Sitting senators once refused to campaign against one another, even across party lines, she said. Nowadays, they do so routinely. And lately, she noted, "Some members campaign against incumbent senators in their own caucus by endorsing their primary opponents.
"The personal attacks in campaigns have detrimental effects that last long after Election Day. It is difficult to consider someone a colleague and potential legislative partner who has traveled to one's home state to criticize one's work."
In contrast to Axelrod blam-ing Republicans for congres-sional dysfunction, Collins blamed Democratic leaders.
"During the past two years, the minority party has been increasingly shut out of the discussion. Even in the Sen-ate, which used to pride itself on being the bastion of free and open debate, procedural tactics are routinely used to prevent Republican amend-ments.
"That, in turn, causes Rep-ublicans to overuse the filibus-ter because our only option is to stop a bill to which we cannot offer amendments."
She opined that civility might improve with divided government, in which "the president has no choice but to reach out and negotiate.
"It would be a lot easier for President Obama to resist the hard left of his party if he could say he has to pursue legislation acceptable to a Republican House or Senate. Or better yet, both."
Maybe. But, as virtually all the participants noted, ideological cable news networks and bloggers are in business to heighten contradictions, not bridge them, and increasingly voters get their information strictly from an outlet that ratifies their pre-existing prejudices.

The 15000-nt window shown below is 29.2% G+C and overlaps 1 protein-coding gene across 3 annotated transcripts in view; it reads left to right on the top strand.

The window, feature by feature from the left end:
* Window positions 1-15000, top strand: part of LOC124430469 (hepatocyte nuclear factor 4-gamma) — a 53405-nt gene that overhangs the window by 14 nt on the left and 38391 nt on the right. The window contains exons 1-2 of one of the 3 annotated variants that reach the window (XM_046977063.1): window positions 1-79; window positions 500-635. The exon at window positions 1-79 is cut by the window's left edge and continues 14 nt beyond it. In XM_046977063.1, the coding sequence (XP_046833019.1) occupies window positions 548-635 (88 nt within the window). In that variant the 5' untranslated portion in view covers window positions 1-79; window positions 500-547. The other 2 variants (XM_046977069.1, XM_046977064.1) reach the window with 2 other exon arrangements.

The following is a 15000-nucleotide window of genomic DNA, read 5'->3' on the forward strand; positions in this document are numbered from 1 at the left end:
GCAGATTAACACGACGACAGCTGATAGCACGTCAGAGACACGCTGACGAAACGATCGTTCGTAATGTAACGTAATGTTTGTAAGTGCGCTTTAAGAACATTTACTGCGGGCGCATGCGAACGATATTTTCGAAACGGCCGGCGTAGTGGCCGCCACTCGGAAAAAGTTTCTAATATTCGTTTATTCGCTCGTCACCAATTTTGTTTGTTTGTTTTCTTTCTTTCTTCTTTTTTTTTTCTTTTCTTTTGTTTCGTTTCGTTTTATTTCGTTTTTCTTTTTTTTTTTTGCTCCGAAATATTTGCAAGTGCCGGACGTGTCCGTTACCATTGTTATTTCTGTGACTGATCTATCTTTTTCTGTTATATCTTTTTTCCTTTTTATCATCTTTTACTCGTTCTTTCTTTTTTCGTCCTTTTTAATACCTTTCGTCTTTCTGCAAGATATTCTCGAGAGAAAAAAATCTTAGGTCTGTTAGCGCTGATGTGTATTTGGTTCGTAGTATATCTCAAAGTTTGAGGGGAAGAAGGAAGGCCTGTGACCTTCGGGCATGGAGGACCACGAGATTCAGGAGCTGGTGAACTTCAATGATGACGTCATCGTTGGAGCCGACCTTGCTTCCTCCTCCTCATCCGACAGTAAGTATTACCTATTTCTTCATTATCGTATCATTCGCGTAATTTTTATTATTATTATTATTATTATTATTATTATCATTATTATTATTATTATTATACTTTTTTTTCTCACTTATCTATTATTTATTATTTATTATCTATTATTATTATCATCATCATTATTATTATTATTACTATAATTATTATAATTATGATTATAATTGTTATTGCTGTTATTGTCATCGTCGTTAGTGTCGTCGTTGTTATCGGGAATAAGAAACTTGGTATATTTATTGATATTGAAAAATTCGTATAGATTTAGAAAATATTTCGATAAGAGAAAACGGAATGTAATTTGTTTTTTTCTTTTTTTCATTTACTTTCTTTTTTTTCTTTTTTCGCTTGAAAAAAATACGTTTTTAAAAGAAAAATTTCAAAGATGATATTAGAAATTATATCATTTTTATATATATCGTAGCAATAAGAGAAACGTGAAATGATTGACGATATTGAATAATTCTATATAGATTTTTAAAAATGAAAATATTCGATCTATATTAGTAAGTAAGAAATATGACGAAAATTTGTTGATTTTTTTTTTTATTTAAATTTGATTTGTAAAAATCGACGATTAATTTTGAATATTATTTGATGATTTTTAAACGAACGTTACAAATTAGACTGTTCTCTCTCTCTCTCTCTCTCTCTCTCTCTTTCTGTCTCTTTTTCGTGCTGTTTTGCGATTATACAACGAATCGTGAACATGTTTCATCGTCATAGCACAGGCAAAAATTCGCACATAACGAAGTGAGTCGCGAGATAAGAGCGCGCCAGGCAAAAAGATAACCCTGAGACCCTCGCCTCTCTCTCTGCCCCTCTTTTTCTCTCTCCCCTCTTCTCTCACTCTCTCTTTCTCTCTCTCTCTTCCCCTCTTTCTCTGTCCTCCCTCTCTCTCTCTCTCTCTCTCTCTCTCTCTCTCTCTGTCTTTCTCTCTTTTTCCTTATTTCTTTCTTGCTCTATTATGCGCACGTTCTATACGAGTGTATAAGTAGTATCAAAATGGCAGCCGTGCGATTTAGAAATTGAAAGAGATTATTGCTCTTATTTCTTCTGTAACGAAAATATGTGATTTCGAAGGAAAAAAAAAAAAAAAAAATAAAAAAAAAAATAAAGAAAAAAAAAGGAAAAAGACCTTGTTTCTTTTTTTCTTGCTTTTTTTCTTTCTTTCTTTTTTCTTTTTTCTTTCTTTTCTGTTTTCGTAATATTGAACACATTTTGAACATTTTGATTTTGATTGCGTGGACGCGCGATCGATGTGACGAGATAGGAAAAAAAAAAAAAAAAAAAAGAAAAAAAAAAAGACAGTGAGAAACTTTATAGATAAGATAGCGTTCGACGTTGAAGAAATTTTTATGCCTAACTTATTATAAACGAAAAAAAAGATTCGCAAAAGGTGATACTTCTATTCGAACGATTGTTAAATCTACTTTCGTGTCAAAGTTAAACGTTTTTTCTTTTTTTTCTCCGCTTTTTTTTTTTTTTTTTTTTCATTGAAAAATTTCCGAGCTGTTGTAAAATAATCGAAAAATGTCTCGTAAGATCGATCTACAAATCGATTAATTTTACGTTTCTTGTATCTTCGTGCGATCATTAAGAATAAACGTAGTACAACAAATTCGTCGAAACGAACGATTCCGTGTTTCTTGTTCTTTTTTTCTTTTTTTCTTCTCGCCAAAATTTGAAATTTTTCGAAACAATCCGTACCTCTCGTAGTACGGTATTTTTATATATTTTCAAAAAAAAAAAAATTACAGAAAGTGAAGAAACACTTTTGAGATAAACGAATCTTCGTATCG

Beschloss suggested limiting the influence of money in politics might help because it's raised by demonizing the opposition. But he acknowledged that the Supreme Court's Citizens United decision renders that solution unlikely.
I actually thought the participants underplayed the dire consequences that could befall the country if the partisan divide isn't closed soon.
A polarized political system's continuing failure to deal with the national debt, rebuild crumbling infrastructure, restore economic growth and reform education will render the United States second-rate in the world and diminish the U.S. standard of living, exacerbating social tensions.
"A return to civility and a spirit of compromise must be driven by the voters and is not inevitable," Collins said.
"I believe in the maxim that what gets rewarded gets done, and for those of us in Congress, re-election is the ultimate reward.
"Voting out of office, or not electing in the first place, those who put partisanship over progress, stridency over statesmanship and conflict over compromise will produce a very different climate."
But that is not happening. The Washington Post poll showed that a near-majority of voters (43 percent) consider themselves political moderates, compared with 34 percent conservative and 21 percent liberal.
Yet liberals control the Democratic Party and conservatives control the GOP. And, it seems, the twain shall never meet.
Schieffer observed that they do meet on occasions of crisis -- after 9/11, to pass a defense bill and, in the face of impend- 77ing financial collapse, the Troubled Asset Relief Program.
But, right now, polarization is abetting a slow, steady deterioration of America's economic strength. When it reaches a crisis point, it may be too late.
Morton Kondracke is executive editor of Roll Call, the newspaper of Capitol Hill.